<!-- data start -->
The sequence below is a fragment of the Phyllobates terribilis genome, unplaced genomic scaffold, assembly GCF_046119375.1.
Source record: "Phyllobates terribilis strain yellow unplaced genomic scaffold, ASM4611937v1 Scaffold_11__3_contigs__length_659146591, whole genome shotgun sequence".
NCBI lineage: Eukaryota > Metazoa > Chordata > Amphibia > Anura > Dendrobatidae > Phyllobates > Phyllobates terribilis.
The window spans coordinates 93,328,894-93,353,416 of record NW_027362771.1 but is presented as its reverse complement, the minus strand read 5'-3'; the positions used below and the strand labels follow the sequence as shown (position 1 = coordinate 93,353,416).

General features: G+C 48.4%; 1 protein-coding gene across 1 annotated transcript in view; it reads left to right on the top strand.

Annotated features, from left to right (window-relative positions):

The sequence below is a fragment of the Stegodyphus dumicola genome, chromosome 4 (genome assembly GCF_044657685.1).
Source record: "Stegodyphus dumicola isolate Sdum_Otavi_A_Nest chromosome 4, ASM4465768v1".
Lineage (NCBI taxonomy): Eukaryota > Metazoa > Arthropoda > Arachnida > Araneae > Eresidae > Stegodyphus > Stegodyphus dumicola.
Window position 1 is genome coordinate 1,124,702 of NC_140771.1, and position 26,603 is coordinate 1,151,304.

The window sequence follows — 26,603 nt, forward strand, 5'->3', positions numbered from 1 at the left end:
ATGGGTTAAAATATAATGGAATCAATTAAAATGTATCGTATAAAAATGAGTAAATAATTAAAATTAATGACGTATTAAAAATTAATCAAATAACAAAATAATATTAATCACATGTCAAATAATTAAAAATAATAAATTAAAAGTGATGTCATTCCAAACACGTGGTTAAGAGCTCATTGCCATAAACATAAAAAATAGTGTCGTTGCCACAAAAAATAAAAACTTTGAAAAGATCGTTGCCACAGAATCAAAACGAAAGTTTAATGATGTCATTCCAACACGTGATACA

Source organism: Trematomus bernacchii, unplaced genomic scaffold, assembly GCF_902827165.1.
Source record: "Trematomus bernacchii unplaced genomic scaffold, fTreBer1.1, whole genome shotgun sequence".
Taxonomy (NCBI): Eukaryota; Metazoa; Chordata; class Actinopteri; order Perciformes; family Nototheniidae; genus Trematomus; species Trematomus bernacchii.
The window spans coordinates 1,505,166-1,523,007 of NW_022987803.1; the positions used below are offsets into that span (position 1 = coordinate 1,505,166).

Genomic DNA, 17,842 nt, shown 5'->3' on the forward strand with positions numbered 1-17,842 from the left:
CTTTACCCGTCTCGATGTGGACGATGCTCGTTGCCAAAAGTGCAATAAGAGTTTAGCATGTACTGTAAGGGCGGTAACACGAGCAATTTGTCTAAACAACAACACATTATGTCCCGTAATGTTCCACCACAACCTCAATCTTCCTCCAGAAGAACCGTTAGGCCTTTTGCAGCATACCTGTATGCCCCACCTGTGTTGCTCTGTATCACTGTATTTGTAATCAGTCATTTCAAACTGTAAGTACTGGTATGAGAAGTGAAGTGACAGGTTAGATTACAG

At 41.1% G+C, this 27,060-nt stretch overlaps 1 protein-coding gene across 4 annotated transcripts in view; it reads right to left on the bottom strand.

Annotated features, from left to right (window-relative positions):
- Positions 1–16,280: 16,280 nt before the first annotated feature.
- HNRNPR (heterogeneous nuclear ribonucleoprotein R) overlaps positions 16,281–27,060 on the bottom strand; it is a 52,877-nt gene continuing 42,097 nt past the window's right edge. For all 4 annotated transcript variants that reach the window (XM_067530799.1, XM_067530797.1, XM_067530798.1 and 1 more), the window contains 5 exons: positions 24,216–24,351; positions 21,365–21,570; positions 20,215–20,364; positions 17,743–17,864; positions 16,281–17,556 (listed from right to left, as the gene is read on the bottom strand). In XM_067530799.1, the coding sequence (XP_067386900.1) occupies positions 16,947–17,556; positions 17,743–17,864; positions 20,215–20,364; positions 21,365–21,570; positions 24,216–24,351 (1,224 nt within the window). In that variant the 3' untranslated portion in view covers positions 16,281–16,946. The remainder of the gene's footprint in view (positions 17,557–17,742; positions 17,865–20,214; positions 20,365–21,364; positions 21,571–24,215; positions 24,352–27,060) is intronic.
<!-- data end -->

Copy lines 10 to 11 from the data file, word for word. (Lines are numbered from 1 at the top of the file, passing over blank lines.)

Window position 1 is genome coordinate 1,124,702 of NC_140771.1, and position 26,603 is coordinate 1,151,304.

The window sequence follows — 26,603 nt, forward strand, 5'->3', positions numbered from 1 at the left end: